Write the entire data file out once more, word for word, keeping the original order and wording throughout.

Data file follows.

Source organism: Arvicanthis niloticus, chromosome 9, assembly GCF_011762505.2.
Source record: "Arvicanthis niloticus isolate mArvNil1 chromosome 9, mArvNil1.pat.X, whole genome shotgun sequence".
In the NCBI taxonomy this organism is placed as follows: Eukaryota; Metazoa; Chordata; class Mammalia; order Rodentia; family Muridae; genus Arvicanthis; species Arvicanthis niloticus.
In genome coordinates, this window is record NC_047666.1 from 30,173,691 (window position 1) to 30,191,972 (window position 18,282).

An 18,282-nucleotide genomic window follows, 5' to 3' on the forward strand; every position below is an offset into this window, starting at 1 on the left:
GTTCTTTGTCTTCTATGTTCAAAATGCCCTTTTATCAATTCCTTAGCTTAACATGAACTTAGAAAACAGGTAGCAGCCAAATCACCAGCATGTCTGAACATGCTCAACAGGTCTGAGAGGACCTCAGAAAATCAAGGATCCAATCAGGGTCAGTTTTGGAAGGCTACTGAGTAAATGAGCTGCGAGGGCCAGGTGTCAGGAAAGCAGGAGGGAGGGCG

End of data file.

Source organism: Arvicanthis niloticus, chromosome 9, assembly GCF_011762505.2.
Source record: "Arvicanthis niloticus isolate mArvNil1 chromosome 9, mArvNil1.pat.X, whole genome shotgun sequence".
In the NCBI taxonomy this organism is placed as follows: Eukaryota; Metazoa; Chordata; class Mammalia; order Rodentia; family Muridae; genus Arvicanthis; species Arvicanthis niloticus.
In genome coordinates, this window is record NC_047666.1 from 30,173,691 (window position 1) to 30,191,972 (window position 18,282).

An 18,282-nucleotide genomic window follows, 5' to 3' on the forward strand; every position below is an offset into this window, starting at 1 on the left:
GTTCTTTGTCTTCTATGTTCAAAATGCCCTTTTATCAATTCCTTAGCTTAACATGAACTTAGAAAACAGGTAGCAGCCAAATCACCAGCATGTCTGAACATGCTCAACAGGTCTGAGAGGACCTCAGAAAATCAAGGATCCAATCAGGGTCAGTTTTGGAAGGCTACTGAGTAAATGAGCTGCGAGGGCCAGGTGTCAGGAAAGCAGGAGGGAGGGCG